Place: Volunteers assist with the unannounced inspections and check the hospital, for example, for cleanliness and quality of food. Staff report that it is very useful to have volunteers involved in this process.

Meal-time volunteers: They ensure patients have a positive meal-time experience by eating and drinking properly, through support and encouragement.

Testing: When a policy change takes place, for example, a change in the visiting hours, volunteers are asked to collect feedback, speak to patients, relatives and staff and report back to the management team.

Guides: Volunteers provide a guiding service, which is particularly important as the hospital has more than one entrance.

Measuring impact

Data is mainly collected through comment boxes placed around the hospital, and through feedback from volunteers. In future the trust would like to understand better the cost benefit of the service.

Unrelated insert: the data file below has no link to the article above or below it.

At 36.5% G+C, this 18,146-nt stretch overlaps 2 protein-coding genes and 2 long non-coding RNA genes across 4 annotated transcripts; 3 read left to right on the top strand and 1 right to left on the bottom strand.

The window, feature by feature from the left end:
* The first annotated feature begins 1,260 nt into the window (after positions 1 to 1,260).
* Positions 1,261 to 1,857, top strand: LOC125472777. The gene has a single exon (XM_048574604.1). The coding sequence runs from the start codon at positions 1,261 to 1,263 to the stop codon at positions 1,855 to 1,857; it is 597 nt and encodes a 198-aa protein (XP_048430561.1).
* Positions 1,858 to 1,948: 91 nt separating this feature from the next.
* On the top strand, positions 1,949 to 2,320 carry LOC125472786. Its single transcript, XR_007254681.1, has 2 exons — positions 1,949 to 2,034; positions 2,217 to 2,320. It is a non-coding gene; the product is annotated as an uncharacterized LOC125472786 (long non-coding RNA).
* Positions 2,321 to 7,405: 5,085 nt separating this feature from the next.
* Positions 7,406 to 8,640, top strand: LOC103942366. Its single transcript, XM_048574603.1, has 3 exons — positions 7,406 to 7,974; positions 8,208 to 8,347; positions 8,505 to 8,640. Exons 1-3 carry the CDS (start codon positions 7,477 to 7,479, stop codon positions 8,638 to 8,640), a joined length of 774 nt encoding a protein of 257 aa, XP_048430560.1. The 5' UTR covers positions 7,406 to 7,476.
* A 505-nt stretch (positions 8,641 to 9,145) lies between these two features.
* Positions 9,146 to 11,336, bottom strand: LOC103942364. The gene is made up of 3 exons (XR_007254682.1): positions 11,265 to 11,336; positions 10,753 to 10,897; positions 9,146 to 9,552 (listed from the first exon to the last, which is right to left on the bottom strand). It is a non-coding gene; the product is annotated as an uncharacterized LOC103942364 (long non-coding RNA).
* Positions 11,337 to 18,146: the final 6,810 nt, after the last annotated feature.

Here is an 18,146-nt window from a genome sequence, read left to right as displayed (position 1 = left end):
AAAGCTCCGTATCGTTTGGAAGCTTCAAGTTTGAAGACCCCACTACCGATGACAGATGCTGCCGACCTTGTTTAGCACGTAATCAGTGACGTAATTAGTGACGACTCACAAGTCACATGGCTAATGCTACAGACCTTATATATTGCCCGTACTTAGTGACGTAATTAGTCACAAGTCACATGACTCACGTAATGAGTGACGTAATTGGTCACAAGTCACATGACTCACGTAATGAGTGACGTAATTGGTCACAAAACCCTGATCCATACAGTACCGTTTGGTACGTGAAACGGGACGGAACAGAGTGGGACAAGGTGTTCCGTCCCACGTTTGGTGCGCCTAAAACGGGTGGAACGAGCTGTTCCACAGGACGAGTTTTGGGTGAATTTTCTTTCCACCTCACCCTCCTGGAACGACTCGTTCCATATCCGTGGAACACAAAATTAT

Pennine Acute Hospital NHS Trust

About the service

Pennine Acute Hospital NHS Trust employs around 9,000 people and has 1,069 volunteers. The trust recruits the majority of volunteers (769) while another 300 are recruited by external organisations. The volunteering service is part of the patient experience department.

Volunteers span 40 different roles including meal support, chaplaincy, radio, reception, cancer buddies, outpatient clinics and patient experience surveys. The volunteer service manager tries to develop roles to suit volunteers’ skills.

Budget

  • Volunteer service manager: Agenda for Change band 7
  • „„Administration assistant: Agenda for Change band 3